“The two most powerful warriors are patience and time.” — Leo Tolstoy
I grew up in little Midwestern town called Beloit, Wisconsin with a tenacious group of friends. We played until the sun went down, and often thrived under the moon. Endurance junkies that didn’t know shit about hydration or nutrition — we just played until we dropped.
When I went to college, it was more of the same, but I quickly added drinking to my list of endurance routines. An Irish Boy with a training base built over hundreds of years and I did my best to uphold tradition.
Competitive softball replaced college and took me all over the Midwest on a fancy tour bus. Sometimes we played 6 or 7 games a day, all for the right to carry home a trophy nobody else cared about.
After softball, I went back to endurance drinking because it was easy. The first step is always “take action” and for some reason pouring a drink is infinitely easier than tying a pair of running shoes or filling two water bottles.
Alcohol is patient and it prevailed for the next 15 years, but the “easy way” certainly wasn’t making life easy. I wish I would have realized all of this waste, but time was the only thing that could heal my wounds.
Somehow I found the strength to change priorities. My decline was imperceptible to the naked eye, but I was falling apart. Not much was making sense and the deeper I went, the more confusing it became. It all started to change when I discovered and accepted running.
And run I did.
For the next eight months, I found a new muse. “One more beer” started morphing into “one more lap” and that simple substitution may have saved my life.
Eventually it rekindled my fascination with the Ironman I first saw as a child. Who were those crazy bastards doing insane amounts of endurance from sunrise till sunset? Their behavior was so unusual that it never occurred to me I could be one. But I didn’t have a choice.
I signed up for Wisconsin on a whim. It was my home state, and in some ways I looked at it as another chance to go back and showcase for the locals. I’d left a mark in baseball, now I would leave one in triathlon.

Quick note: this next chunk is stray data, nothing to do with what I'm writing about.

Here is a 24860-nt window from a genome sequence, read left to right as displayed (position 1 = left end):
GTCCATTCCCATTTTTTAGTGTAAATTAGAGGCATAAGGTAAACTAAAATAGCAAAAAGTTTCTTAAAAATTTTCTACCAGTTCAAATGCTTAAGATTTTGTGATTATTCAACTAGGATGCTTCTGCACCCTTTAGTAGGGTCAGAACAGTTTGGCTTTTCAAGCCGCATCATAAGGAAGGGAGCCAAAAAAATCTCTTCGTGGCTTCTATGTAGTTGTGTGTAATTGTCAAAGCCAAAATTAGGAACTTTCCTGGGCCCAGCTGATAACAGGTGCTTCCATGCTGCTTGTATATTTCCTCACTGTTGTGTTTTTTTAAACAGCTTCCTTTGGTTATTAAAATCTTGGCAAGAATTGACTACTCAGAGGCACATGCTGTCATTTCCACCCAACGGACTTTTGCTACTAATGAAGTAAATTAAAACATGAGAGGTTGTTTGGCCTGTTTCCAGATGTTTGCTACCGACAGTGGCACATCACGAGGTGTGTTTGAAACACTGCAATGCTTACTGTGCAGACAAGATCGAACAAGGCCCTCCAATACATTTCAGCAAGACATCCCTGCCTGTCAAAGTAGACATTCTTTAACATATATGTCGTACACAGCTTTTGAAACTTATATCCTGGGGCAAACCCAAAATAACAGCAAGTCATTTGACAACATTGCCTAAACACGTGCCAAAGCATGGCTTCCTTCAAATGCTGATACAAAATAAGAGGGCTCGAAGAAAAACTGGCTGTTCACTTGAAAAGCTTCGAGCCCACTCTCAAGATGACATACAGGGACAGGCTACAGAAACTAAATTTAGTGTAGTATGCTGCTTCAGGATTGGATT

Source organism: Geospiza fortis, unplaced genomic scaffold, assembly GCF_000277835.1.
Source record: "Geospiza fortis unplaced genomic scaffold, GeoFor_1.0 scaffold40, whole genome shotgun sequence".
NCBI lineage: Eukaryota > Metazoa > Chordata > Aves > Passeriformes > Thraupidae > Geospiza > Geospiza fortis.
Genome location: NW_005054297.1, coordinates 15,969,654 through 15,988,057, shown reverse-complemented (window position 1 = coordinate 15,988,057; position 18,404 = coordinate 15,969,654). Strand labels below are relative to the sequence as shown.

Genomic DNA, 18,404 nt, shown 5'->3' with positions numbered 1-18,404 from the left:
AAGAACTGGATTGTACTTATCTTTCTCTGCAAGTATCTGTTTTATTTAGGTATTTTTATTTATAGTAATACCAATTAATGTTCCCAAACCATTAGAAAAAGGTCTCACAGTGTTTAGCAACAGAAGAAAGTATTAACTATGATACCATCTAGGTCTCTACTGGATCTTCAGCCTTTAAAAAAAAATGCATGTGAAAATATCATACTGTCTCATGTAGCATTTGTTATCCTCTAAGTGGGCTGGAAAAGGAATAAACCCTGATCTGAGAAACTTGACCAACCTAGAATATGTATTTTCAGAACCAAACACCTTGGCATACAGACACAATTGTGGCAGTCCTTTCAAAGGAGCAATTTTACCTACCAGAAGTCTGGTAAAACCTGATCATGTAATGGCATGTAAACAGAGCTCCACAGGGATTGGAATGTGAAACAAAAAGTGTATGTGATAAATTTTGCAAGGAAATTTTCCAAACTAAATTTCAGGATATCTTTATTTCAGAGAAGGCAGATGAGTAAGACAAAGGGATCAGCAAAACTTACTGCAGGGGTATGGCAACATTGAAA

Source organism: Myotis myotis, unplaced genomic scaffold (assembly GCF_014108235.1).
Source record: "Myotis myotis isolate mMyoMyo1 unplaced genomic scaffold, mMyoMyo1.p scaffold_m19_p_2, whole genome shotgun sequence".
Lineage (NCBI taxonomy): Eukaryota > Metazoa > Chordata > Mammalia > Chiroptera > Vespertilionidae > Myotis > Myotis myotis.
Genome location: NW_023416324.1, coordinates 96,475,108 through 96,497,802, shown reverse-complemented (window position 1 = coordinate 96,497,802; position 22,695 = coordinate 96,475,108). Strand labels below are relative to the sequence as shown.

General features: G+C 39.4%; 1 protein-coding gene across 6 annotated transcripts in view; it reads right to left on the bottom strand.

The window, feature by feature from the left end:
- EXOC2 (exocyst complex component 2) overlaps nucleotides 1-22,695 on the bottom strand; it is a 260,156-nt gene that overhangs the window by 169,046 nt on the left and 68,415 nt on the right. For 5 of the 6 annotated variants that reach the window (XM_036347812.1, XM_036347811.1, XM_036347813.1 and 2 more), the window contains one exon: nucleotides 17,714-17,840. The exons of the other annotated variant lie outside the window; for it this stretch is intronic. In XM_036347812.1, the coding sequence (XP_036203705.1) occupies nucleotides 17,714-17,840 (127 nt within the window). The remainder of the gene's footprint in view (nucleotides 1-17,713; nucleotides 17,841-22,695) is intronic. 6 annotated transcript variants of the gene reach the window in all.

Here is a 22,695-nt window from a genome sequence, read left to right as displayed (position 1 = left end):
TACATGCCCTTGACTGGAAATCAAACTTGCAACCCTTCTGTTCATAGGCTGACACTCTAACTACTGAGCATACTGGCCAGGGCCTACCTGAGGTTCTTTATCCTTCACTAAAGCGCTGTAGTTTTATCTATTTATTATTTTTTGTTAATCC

The day after I signed up, I started writing about the quest. Years of endurance drinking buried emotions and now they flowed like an all night keg stand.
Ironman branded my brain and I searched my soul for its meaning. The frightening swim, the daunting bike, and the run I never really believed I could do, ever . . . let alone at the end.
The blog became a daily dose of convincing myself I could be an Ironman. I served my thoughts on a platter for the world to chew and spit out. I praised the race for setting a new bar, a new standard for a new person.
I shredded my body in a masochistic experiment just to prove I belonged. Long, torturous swims, rides and runs that left me exhausted, yet inspired to grab that elusive feeling I couldn’t quite explain.
I’d raced Ironman Wisconsin countless times before I jumped into Lake Monona. I’d finished the race in my mind, I just needed to deliver the proof.
The 11:58:58 next to my name in the Ironman annals proves we are officially “an item,” but the honeymoon is over. Now, I must seduce her again.
The first thing I noticed after the race was a feeling of extreme relief. But that is what Steven Pressfield (The War of Art) would call “Resistance” tricking me into believing the job is finished. A persistent voice in my head telling me, “You have nothing to prove, now go back to your comfortable ways of drinking late into the night, sleeping in, and making excuses.”
That is a battle I will likely fight to my grave. That temptation to take the easy route. The temptation to put it off to tomorrow. The temptation to squash the pain with a drink, a nap, or an eating binge.
Life is never easy, but I have other plans. I have seen how discipline, focus, and hard work can take me to a new place. Now it’s about finding the time and patience to court Ironman again in 2014. I look forward to the challenge, I just wish she wasn’t such a bitch.